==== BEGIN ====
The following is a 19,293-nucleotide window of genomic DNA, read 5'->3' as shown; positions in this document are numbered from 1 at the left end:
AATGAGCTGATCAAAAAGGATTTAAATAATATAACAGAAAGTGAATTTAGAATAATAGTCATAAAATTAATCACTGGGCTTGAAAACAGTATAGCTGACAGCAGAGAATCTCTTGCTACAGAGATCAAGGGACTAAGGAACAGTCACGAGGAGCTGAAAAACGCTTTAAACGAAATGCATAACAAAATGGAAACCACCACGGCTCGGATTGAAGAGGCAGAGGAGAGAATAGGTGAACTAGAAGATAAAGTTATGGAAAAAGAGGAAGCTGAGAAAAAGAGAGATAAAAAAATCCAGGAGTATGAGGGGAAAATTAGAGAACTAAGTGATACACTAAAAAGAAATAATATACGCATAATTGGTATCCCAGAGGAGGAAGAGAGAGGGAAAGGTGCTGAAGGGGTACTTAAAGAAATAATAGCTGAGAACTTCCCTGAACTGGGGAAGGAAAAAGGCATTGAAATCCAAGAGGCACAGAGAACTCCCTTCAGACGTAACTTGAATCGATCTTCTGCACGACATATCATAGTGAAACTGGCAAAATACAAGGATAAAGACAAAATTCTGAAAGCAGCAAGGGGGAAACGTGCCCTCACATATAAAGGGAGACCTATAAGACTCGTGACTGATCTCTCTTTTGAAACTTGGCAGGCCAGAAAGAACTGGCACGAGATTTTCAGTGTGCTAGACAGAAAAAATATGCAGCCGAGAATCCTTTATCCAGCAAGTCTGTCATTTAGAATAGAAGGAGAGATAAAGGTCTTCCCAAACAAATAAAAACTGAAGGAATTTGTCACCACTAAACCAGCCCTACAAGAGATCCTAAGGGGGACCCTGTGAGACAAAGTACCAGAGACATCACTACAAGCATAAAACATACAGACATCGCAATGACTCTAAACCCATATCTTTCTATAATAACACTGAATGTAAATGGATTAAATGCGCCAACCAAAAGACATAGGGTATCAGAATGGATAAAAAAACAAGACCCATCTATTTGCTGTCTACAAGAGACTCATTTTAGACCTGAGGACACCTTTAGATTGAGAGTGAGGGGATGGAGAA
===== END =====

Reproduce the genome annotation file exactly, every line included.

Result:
The following is a 19,293-nucleotide window of genomic DNA, read 5'->3' as shown; positions in this document are numbered from 1 at the left end:
AATGAGCTGATCAAAAAGGATTTAAATAATATAACAGAAAGTGAATTTAGAATAATAGTCATAAAATTAATCACTGGGCTTGAAAACAGTATAGCTGACAGCAGAGAATCTCTTGCTACAGAGATCAAGGGACTAAGGAACAGTCACGAGGAGCTGAAAAACGCTTTAAACGAAATGCATAACAAAATGGAAACCACCACGGCTCGGATTGAAGAGGCAGAGGAGAGAATAGGTGAACTAGAAGATAAAGTTATGGAAAAAGAGGAAGCTGAGAAAAAGAGAGATAAAAAAATCCAGGAGTATGAGGGGAAAATTAGAGAACTAAGTGATACACTAAAAAGAAATAATATACGCATAATTGGTATCCCAGAGGAGGAAGAGAGAGGGAAAGGTGCTGAAGGGGTACTTAAAGAAATAATAGCTGAGAACTTCCCTGAACTGGGGAAGGAAAAAGGCATTGAAATCCAAGAGGCACAGAGAACTCCCTTCAGACGTAACTTGAATCGATCTTCTGCACGACATATCATAGTGAAACTGGCAAAATACAAGGATAAAGACAAAATTCTGAAAGCAGCAAGGGGGAAACGTGCCCTCACATATAAAGGGAGACCTATAAGACTCGTGACTGATCTCTCTTTTGAAACTTGGCAGGCCAGAAAGAACTGGCACGAGATTTTCAGTGTGCTAGACAGAAAAAATATGCAGCCGAGAATCCTTTATCCAGCAAGTCTGTCATTTAGAATAGAAGGAGAGATAAAGGTCTTCCCAAACAAATAAAAACTGAAGGAATTTGTCACCACTAAACCAGCCCTACAAGAGATCCTAAGGGGGACCCTGTGAGACAAAGTACCAGAGACATCACTACAAGCATAAAACATACAGACATCGCAATGACTCTAAACCCATATCTTTCTATAATAACACTGAATGTAAATGGATTAAATGCGCCAACCAAAAGACATAGGGTATCAGAATGGATAAAAAAACAAGACCCATCTATTTGCTGTCTACAAGAGACTCATTTTAGACCTGAGGACACCTTTAGATTGAGAGTGAGGGGATGGAGAA